Intruders (2011) Review

Yell! Magazine’s review of Intruders:

With Intruders, Juan Carlos Fresnadillo proves once again that he is an able director. His penultimate film was 28 Weeks Later, which is underrated in comparison to 28 Days Later, and it has a ton of genuinely great sequences. Intruders has good cinematography, good lighting, and the actors are all serviceable in their roles. However, the film never manages to become more than mediocre overall because of the shoddy plot and pacing.

Intruders (2011), Clive Owen

The film concerns the stories of two children, both haunted by a sort of specter known as Hollowface. The stories seem, at first, besides the common factor of the faceless creature, unrelated. The main twist of the story concerns how they are related. However, it’s not much of a twist. I know that the plot kind of depends on the viewer being shocked by the discovery of what links the two children, but it’s almost painfully obvious within the first 30 minutes of the film.

Intruders (2011)

Clive Owen’s middle name has to be either “Kickass” or “Robocop Jr.” He’s been a favorite of mine since Shoot ‘Em Up, a film that experienced reincarnation as one of Hulk Hogan’s many bicep layers, it was that great. Here, he plays the concerned father of a young British girl that’s being terrorized. He does pretty well in his role, though he, like many of the other actors, isn’t given much to do with his character. The young girl, Mia, played by Ella Purnell, also does pretty well, even though she doesn’t talk for the movie’s second half, having her voice stolen by Hollowface. Out of the entire cast, these are the only two that manage to make any sort of meaningful impact, and their father-daughter dynamic is handled pretty well, with Owen showing enough caring, and Purnell displaying the right amount of fear. It’s this dynamic that makes the dread work, especially when the film lags in the last stretch.

Intruders (2011)

The biggest problem with Intruders is that it feels sometimes like you’re watching the same scene over and over again. Fresnadillo has a good command of the actors and shots, but the purpose behind them is severely lacking. Hollowface comes in the room. Kid freaks out. Someone fights off Hollowface. Someone may or may not have to be comforted. Scene of people talking. Hollowface comes in the room. If the character placement didn’t change, you’d just assume that you accidentally hit the rewind button, and were watching it again, hoping that Clive Owen would put two caps into Hollowface’s head. Alas, this never happens.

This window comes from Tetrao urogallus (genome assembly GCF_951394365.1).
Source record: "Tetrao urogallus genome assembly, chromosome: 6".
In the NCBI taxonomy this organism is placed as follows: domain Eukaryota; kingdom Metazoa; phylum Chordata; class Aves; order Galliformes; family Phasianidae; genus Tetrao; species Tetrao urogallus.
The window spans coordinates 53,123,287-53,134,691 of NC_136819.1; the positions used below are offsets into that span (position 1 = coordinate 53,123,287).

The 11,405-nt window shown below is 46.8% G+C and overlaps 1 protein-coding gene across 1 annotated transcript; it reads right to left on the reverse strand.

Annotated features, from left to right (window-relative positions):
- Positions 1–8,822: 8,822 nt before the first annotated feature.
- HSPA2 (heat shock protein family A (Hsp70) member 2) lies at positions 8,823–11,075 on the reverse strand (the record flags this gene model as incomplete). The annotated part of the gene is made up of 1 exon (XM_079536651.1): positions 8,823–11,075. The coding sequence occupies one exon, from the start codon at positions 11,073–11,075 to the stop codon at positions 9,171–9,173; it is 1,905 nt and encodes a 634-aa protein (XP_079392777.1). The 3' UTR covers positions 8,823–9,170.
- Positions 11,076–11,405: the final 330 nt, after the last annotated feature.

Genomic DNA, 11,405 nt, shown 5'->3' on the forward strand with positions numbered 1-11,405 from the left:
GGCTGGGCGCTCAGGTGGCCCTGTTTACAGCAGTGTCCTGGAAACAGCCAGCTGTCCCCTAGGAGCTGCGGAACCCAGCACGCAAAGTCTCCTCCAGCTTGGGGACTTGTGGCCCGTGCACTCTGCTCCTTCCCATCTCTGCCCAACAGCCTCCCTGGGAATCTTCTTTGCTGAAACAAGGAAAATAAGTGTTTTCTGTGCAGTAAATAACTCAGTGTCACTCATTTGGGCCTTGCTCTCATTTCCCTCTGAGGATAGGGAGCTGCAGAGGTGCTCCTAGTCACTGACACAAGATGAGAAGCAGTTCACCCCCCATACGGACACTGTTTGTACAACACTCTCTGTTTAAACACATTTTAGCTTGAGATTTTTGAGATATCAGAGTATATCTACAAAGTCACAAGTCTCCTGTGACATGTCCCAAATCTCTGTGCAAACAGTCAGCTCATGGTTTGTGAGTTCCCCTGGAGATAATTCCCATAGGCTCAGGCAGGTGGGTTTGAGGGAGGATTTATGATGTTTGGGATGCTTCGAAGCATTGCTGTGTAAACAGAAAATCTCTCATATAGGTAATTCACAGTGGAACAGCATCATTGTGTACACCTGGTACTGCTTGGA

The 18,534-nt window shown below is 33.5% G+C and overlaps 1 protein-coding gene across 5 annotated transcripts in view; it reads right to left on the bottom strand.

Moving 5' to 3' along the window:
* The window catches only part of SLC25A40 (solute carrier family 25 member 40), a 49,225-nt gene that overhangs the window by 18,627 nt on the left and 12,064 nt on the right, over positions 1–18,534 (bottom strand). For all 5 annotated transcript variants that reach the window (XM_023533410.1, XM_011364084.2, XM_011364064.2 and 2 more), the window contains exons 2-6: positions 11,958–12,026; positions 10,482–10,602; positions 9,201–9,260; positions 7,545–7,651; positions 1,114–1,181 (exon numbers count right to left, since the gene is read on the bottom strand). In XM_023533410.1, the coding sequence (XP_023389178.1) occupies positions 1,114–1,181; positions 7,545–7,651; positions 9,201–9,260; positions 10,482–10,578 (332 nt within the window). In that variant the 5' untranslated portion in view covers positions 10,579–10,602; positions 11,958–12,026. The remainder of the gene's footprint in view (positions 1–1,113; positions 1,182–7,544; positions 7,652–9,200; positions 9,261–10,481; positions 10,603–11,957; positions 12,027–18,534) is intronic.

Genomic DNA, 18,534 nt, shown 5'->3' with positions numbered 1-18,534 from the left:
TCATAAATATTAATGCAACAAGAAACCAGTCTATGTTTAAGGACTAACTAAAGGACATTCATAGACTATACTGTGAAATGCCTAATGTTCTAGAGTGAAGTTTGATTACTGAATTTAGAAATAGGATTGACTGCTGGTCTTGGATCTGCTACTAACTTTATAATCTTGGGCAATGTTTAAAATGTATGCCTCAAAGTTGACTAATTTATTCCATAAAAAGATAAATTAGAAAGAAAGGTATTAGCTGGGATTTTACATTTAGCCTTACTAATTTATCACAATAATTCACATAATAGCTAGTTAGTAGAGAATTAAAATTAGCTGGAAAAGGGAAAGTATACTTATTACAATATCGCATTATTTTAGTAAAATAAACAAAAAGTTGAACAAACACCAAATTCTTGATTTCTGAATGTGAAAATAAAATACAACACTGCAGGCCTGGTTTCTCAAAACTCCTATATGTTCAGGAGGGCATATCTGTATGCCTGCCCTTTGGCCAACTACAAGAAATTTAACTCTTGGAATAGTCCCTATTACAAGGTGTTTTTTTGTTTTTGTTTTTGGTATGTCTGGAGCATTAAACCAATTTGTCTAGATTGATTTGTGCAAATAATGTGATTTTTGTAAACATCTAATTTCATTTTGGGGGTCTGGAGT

Intruders (2011)

Hollowface joins the annals of bee stings to the non-allergic and carpet burn as one of the least deadly killers in history. With tactics that include flailing and then grabbing, he never becomes that much of a threat. This is because the writers never build him into one. He fails more times than he succeeds, and whenever he pops up, my response was usually, “Oh, faceless guy in the hoodie is here. Clive, punch him.” He is menacing in his first appearance, stalking and attacking a young boy in his bedroom, but after him repeatedly coming in and then running away, you get the feeling that Hollowface just isn’t very good at the whole “Being a Hollowface” thing. Other career prospects that might work for him include modeling hoodies and being a professional hider-in-closets. He has a pretty cool design though, and Fresnadillo uses shadows very well when displaying and framing this “monster.”

Intruders (2011)

The Verdict: [rating:2.5]

Spain has had a pretty good history when it comes to the horror output. The Devil’s Backbone, The Orphanage, and the REC franchise comes to mind when discussing this particular genre. Intruders doesn’t join these though, as it, though pretty well made, just becomes intensely plodding and repetitive by the time the third act rolls around. We’re supposed to care when the plot twist becomes “revealed,” but by then we’re just wondering how Hollowface is going to get the boot out of the house next. Here’s a spoiler: Clive Owen will probably be punching him.

Intruders 2011 poster
Yell! Rating (x/5 Skulls):
Year Released:
30 March 2012
Juan Carlos Fresnadillo
Clive Owen, Carice van Houten, Daniel Brühl, Ella Purnell, Kerry Fox, Pilar López de Ayala, Lolita Chakrabarti, and Izán Corchero
Horror, Thriller
Official URL:
Intruders Official

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